2016 NBA Finals

Barbosa, Bench Shine in Warriors’ Game 1 Win

Golden State reserves Leandro Barbosa, Shawn Livingstone and Andre Iguodala combined for 43 points 75% in a game 1 win in the 2016 NBA Finals.


Warriors reserves Livingston and Barbosa combined for 31 points on 13-for-15 shooting.
Warriors reserves Livingston and Barbosa combined for 31 points on 13-for-15 shooting.

On a night when “Splash Brothers” Steph Curry and Klay Thompson combined for a total of just 20 points, three players coming off the bench make up for the slack. Backup point guard Shawn Livingston led the threesome comprised of 2015 Finals MVP Andre Iguodala and 12-year offensive firecracker Leandro Barbosa. Livingston had 20 points on 8-for-10 shooting, including a perfect 4 out of 4 from the free throw line. Scoring a solid 12 points on 5-for-9 field goals, Iguodala was +21 in player efficiency in 36 minutes of action.

Once seeing action for the “Seven Seconds” or less Phoenix Suns in the early 2000’s, Barbosa was perfect from the floor at 5-for-5, including 1-for-1 on threes. These reserves were instrumental in Golden State’s 104-89 opening win against the Cleveland Cavaliers.

The Cavs essentially get the same result as last year—a game 1 loss— in their finals rematch against the Golden State Warriors despite having superstars Kevin Love and Kyrie Irving healthy and available to play. Along with superstar LeBron James, the “Big Three” of Cleveland have no more excuses should they once again fall to the Warriors in the 2016 Finals.

In this game the trio fizzled, shooting a combined 23-for-60 from the field at 5-for-13 from three-point range. Their end-game totals of 17 points for Love, 23 points for James and 26 points from Irving masks a horrendous performance. The “Big Three” shot 38 percent field from the field, committed 11 turnovers and were a combined -26 in their 116 minutes of action. The bench was almost nonexistent for Cleveland, with a total of 10 points between eight players that head coach Tyron Lue put in the game.

Kevin Love makes his finals debut with 17 points, while Irving scores a game-high 26. The pair combined to shoot 14-for-39 from the floor.
Kevin Love makes his finals debut with 17 points, while Irving scores a game-high 26. The pair combined to shoot just 14-for-39 from the floor.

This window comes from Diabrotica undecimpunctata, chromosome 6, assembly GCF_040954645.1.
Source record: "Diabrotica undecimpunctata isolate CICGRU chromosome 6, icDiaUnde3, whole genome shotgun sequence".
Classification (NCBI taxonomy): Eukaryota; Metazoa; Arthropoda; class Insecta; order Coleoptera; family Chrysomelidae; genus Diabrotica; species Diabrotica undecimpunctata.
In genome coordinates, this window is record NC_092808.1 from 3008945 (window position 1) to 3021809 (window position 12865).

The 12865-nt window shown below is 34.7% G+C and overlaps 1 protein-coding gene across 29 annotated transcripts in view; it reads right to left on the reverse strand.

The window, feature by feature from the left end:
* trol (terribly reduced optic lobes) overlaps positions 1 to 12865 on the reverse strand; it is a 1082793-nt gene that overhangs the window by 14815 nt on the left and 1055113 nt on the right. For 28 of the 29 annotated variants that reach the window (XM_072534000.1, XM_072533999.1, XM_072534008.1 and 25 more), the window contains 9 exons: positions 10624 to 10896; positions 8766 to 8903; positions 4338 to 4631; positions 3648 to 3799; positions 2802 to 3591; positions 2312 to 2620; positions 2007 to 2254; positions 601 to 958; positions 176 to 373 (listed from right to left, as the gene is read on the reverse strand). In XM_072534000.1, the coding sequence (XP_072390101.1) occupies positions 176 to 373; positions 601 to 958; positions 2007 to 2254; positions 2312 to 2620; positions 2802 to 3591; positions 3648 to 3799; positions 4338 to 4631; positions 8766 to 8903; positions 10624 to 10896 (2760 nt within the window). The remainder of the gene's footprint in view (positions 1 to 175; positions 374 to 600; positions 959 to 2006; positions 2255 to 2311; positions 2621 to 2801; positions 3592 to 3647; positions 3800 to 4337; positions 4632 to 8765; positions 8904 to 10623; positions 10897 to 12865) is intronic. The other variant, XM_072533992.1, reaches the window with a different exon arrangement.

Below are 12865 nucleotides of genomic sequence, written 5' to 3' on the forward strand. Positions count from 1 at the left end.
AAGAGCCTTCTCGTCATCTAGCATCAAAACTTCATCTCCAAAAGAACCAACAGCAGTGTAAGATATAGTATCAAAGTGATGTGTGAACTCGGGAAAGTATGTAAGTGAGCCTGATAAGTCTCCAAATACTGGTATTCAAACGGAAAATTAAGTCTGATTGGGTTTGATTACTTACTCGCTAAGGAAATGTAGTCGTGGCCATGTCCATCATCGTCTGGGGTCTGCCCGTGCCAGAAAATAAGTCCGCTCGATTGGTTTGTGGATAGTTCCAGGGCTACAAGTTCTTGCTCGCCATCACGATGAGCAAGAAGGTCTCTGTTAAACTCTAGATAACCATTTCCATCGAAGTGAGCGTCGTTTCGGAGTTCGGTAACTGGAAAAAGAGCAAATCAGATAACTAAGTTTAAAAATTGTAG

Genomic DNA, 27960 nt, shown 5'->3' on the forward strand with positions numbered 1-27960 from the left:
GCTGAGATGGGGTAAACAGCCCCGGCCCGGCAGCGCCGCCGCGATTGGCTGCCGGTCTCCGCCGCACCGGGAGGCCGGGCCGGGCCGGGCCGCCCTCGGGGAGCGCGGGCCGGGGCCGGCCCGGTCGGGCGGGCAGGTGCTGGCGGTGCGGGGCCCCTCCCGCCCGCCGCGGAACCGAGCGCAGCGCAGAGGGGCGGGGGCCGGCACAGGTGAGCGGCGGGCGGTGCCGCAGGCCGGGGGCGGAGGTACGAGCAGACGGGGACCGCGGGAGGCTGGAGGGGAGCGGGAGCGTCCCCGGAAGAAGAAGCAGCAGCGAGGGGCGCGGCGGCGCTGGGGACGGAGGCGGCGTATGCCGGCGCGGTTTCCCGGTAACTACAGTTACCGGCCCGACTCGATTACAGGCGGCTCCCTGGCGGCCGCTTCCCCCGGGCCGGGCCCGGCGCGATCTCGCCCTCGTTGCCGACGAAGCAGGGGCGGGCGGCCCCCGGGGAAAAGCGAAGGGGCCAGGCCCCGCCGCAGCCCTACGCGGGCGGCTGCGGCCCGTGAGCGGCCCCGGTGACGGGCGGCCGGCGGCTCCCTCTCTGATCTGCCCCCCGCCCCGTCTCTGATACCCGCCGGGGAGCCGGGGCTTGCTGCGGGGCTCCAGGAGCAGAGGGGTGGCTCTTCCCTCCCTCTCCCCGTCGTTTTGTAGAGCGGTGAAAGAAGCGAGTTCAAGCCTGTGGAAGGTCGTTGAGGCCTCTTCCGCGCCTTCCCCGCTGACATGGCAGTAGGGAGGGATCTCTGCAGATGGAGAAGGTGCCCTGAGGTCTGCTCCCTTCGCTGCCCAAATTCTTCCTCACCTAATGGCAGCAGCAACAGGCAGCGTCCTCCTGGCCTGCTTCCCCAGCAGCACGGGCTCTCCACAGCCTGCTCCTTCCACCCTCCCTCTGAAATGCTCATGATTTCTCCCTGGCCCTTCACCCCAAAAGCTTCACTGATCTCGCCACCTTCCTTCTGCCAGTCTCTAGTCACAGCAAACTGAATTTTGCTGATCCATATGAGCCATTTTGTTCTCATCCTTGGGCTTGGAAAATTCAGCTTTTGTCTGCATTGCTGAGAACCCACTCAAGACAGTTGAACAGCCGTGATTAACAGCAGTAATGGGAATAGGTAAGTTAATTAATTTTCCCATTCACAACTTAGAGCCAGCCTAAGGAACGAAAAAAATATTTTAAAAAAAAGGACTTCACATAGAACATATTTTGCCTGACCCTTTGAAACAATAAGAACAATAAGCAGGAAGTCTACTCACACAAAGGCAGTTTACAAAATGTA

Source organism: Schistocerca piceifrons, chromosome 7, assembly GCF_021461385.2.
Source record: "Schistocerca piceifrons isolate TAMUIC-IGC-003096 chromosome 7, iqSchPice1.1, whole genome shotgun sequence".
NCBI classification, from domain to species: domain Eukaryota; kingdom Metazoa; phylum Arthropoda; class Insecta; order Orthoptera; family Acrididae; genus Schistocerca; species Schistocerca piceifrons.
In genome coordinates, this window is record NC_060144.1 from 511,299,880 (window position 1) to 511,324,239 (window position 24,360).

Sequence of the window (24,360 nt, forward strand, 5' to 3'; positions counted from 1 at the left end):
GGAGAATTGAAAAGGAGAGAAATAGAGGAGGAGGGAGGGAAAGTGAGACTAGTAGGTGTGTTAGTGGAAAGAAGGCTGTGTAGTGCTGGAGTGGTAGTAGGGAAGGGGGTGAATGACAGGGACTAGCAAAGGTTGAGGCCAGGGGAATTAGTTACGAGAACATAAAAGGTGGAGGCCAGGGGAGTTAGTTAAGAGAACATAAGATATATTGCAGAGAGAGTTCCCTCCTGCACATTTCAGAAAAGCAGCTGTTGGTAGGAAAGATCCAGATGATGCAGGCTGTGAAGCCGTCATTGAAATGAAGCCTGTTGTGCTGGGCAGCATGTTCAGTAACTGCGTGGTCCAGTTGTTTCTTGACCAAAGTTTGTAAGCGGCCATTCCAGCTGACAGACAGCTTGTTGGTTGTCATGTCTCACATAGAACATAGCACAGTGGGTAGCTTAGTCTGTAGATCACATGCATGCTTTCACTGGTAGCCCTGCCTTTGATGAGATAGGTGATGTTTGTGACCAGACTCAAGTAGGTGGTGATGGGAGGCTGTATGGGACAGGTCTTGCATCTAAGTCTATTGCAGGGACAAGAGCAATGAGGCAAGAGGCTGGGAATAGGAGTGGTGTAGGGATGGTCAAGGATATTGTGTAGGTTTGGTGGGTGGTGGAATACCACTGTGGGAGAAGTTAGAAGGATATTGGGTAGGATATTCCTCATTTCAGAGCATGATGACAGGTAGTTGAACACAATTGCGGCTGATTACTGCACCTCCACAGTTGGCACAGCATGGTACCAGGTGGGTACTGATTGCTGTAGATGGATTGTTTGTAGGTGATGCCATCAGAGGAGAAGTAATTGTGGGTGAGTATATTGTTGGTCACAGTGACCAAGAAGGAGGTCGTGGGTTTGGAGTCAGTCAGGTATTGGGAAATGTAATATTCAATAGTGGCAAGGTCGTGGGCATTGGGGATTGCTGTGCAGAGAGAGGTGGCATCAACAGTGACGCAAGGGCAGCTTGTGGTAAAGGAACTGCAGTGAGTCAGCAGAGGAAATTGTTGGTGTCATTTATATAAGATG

“Their bench played well,” stated Lue in his post game press conference when asked about Barbosa, Livingston and Iguodala.

“So we’ve got to go back to the drawing board and try to figure out how to take those guys out of the game.”

Some of the positives for the Cavs include a rebounding edge for Love and James, who collected 13 and 12 boards, respectively. Along with starting center Tristan Thompson’s 12 rebounds (and 4 combined from guards Irving and J.R. Smith), the Cavalier starters outrebounded their Warrior counterparts 41-34. As a team the Cavs were also ahead in rebounds, 47-41. They also missed just 2 shots out of 20 free throw attempts (90%), which should bode well for a team that has no shortage of elite finishers when attacking the basket.

An area they could improve on is managing turnovers, with the Cavs giving away 15 compared to just 9 from Golden State. The Cavaliers also need to shoot better from three-point range. Heading into game 1, Cleveland averaged a 2016 playoff-leading 14.4 makes from three per game. In game one the team made just 7 three-pointers out of 21 attempts (33 percent).

Cleveland can be consoled by the fact that they at least held Curry and Thompson to an even worse performance from three, with the pair combining for an 8-for-27 clip. The superstar duo finished with 11 points for Curry and 9 points for Thompson. As a team, they also matched the Warriors in the first period, going down by just 4 points, 24-28. However Cleveland had trouble when it came to closing down halves. The Cavaliers were outscored 40-54 in the second and fourth quarters. In particular, the Warriors went 7-for-9 from the field in a Leandro-Barbosa-inspired run early in the second.

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The Cavaliers managed fight and cut the lead 53-50 at the onset of the third period. Cameras caught Warriors head coach smashing his white coaching clipboard with what appears to be his pen, smashing the board in half. The NBA Coach of the Year remarked about the incident after the game: “Destruction tends to ease some of the anger. So I try to take it out on a clipboard instead of a player.” With heroics from Steph Curry, the Warriors would finish the third still holding a slight advantage 74-68.

The final period was a different story for the defending champs. The run sparked by bench players Barbosa and Livingston saw the Warriors up by 14 with 9:47 left in the fourth quarter. After Cleveland called timeout in an attempt to stop the bleeding, the bench players picked up where they left off. Andrei Igoudala’s fast break finish capped off a run that had the Warriors up 20 a few minutes later, 96-76, with less than half the quarter left to play. Curry would hit a dagger three to finish the Cavs with 2:55 left in the game, 101-87 in favor of Golden State.

Klay Thompson would add another three-pointer thirty seconds later for good measure, virtually putting the game out of reach at 14 points with 2:30 left. From this moment on it was garbage time for both teams, who checked their bench with 2:24 remaining. The reserves combined to score just two points, ending game 1 of the 2016 NBA Finals with a final score of 104-89.

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“We’ve got to do a better job of taking care of the ball, said Cleveland head coach Tyrone Lue. “Especially against a good offensive team like this, we can’t gift them points and give them points like that. We’ll be better next game.”

Game 2 of the 2016 NBA Finals between the Cleveland Cavaliers and the Golden State Warriors is scheduled on June 6 at the Oracle Arena, Oakland California.